The Half Has Never Been Told
Slavery And The Making Of American Capitalism
by Edward E. Baptist
This is not a book to be undertaken lightly. It is a hard read, or at least it was for me. It covers not only slavery, which I thought I knew a lot about but war, politics, economics and as the title says, “The Making of American Capitalism.” In his emphasis on the development of capitalism on the backs of slaves, the author does not leave out the inhumanity of slavery and the cruelty with which this population was controlled.
One of the facts that I never fully appreciated was the sheer number of the enslaved. Millions of people, mostly from Africa, but also from other countries were sold and resold throughout the United States from the beginning of the settlement of this country. These human beings were a commodity like any crop or manufactured tool and depending upon the prevailing economy, their selling price, i.e., their “worth,” might fluctuate from several hundred dollars to well over one thousand.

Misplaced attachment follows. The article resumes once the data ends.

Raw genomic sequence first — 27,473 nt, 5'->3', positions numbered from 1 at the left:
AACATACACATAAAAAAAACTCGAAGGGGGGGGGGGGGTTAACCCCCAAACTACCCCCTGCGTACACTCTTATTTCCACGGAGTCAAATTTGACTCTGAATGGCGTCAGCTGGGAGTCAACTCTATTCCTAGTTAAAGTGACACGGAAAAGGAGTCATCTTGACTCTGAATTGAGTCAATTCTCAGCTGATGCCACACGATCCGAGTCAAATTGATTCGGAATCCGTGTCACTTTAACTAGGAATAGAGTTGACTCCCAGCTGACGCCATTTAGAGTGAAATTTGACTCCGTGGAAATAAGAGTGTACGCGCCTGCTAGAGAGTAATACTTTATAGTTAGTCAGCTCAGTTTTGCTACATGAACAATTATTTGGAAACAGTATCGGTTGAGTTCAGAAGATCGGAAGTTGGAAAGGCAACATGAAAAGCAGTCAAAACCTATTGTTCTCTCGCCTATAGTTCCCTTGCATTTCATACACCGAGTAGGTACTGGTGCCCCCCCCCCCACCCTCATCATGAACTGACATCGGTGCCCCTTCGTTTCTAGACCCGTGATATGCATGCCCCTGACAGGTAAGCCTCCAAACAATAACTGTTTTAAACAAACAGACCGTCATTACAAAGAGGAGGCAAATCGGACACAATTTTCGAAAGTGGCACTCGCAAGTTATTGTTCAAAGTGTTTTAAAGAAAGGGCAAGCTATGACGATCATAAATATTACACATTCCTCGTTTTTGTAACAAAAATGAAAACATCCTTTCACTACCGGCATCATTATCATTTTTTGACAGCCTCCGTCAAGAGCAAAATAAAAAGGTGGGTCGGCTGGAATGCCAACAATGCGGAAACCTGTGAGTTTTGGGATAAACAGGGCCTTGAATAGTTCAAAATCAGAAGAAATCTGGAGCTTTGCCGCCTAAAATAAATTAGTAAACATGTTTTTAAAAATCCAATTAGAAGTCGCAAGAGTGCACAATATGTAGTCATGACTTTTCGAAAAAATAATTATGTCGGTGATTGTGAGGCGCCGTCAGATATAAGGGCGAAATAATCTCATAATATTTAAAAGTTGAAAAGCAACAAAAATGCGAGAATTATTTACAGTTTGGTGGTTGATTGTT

It is easy to think of slaves on idyllic southern plantations, but this is the exception as Baptist’s historical account covering 1783 through 1937 makes clear. His research is thorough and well documented in around 700 footnotes and references.
I recommend this book for a more accurate understanding of United States history. I promise it will dispel some of your long-held assumptions and provide a fresh view of today’s race challenges in this country. Actually, I finished this book with a whole new view of how the entire world, not just the U.S. benefited from the ownership of other human beings here in our country.